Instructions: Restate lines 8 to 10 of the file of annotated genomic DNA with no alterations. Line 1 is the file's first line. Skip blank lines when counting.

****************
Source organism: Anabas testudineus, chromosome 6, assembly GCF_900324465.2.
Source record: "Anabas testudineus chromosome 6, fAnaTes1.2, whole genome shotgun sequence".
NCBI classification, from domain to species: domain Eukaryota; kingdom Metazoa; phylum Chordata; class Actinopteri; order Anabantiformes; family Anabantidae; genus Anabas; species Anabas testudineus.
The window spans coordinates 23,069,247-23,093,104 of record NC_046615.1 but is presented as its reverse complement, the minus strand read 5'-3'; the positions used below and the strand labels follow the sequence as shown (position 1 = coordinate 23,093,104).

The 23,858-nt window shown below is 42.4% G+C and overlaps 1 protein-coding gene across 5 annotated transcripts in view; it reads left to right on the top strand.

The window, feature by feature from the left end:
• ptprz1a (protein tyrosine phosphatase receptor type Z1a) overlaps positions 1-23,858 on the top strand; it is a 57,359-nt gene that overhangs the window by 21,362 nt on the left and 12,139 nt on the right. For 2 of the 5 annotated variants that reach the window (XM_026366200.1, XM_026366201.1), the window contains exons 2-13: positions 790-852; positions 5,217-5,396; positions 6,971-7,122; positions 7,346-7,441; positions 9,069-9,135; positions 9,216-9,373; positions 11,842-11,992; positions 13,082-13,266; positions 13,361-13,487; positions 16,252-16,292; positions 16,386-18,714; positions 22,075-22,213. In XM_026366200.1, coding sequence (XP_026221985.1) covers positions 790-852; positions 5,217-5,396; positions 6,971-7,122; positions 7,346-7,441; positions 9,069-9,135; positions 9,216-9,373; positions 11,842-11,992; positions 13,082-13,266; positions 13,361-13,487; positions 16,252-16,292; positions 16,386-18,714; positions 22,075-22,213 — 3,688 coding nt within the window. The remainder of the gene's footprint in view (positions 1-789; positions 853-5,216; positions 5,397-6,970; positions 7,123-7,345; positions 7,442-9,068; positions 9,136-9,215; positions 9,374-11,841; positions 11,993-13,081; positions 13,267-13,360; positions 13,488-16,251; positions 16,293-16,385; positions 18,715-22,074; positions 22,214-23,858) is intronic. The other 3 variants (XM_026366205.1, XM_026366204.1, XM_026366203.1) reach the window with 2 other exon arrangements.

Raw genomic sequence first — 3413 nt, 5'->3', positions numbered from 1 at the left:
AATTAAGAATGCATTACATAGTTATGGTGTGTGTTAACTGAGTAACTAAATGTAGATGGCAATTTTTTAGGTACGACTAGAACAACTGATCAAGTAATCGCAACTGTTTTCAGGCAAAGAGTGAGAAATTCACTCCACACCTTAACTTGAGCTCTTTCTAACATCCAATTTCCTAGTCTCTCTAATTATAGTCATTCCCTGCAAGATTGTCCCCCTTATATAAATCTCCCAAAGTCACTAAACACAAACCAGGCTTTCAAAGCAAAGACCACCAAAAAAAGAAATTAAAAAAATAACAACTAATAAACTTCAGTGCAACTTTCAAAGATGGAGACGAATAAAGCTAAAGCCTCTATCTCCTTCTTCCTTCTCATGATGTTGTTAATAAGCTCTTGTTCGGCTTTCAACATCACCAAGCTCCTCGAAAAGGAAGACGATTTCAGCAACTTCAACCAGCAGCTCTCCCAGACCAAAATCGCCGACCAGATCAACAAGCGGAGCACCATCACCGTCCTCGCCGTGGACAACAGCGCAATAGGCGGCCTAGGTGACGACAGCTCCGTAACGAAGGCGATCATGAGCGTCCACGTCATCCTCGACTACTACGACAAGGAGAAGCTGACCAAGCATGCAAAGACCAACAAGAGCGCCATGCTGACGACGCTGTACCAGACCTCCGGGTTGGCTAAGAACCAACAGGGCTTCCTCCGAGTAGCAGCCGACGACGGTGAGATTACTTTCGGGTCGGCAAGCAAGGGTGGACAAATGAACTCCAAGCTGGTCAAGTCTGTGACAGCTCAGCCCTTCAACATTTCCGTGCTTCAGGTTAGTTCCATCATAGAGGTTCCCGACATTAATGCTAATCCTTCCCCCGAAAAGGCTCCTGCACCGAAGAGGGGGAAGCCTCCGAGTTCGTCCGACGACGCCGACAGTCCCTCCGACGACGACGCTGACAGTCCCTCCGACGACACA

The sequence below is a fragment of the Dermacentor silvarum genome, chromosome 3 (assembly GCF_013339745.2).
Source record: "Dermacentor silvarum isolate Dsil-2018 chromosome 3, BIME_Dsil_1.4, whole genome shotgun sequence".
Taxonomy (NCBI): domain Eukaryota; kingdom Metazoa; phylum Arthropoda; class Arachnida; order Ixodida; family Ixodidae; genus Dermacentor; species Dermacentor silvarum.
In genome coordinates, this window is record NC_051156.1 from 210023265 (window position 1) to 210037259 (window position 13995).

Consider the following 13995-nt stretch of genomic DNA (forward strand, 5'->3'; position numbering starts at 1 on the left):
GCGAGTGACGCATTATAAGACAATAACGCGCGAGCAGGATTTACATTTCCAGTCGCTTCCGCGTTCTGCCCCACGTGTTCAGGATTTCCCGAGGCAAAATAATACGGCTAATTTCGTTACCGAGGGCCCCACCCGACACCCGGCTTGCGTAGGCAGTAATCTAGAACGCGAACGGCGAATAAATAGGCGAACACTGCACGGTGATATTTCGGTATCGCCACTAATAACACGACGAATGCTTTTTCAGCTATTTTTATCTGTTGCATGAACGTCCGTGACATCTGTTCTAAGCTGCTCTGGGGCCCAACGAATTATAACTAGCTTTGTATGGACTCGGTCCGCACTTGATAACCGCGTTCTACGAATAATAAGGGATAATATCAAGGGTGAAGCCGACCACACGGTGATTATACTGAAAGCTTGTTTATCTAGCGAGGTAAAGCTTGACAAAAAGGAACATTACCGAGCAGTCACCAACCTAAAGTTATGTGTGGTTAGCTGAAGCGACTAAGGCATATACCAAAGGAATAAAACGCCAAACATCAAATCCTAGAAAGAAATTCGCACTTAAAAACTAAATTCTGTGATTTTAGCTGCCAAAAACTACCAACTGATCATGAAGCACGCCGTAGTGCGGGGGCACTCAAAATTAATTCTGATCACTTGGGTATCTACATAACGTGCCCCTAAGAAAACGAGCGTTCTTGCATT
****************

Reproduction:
Raw genomic sequence first — 3413 nt, 5'->3', positions numbered from 1 at the left:
AATTAAGAATGCATTACATAGTTATGGTGTGTGTTAACTGAGTAACTAAATGTAGATGGCAATTTTTTAGGTACGACTAGAACAACTGATCAAGTAATCGCAACTGTTTTCAGGCAAAGAGTGAGAAATTCACTCCACACCTTAACTTGAGCTCTTTCTAACATCCAATTTCCTAGTCTCTCTAATTATAGTCATTCCCTGCAAGATTGTCCCCCTTATATAAATCTCCCAAAGTCACTAAACACAAACCAGGCTTTCAAAGCAAAGACCACCAAAAAAAGAAATTAAAAAAATAACAACTAATAAACTTCAGTGCAACTTTCAAAGATGGAGACGAATAAAGCTAAAGCCTCTATCTCCTTCTTCCTTCTCATGATGTTGTTAATAAGCTCTTGTTCGGCTTTCAACATCACCAAGCTCCTCGAAAAGGAAGACGATTTCAGCAACTTCAACCAGCAGCTCTCCCAGACCAAAATCGCCGACCAGATCAACAAGCGGAGCACCATCACCGTCCTCGCCGTGGACAACAGCGCAATAGGCGGCCTAGGTGACGACAGCTCCGTAACGAAGGCGATCATGAGCGTCCACGTCATCCTCGACTACTACGACAAGGAGAAGCTGACCAAGCATGCAAAGACCAACAAGAGCGCCATGCTGACGACGCTGTACCAGACCTCCGGGTTGGCTAAGAACCAACAGGGCTTCCTCCGAGTAGCAGCCGACGACGGTGAGATTACTTTCGGGTCGGCAAGCAAGGGTGGACAAATGAACTCCAAGCTGGTCAAGTCTGTGACAGCTCAGCCCTTCAACATTTCCGTGCTTCAGGTTAGTTCCATCATAGAGGTTCCCGACATTAATGCTAATCCTTCCCCCGAAAAGGCTCCTGCACCGAAGAGGGGGAAGCCTCCGAGTTCGTCCGACGACGCCGACAGTCCCTCCGACGACGACGCTGACAGTCCCTCCGACGACACA

The sequence below is a fragment of the Dermacentor silvarum genome, chromosome 3 (assembly GCF_013339745.2).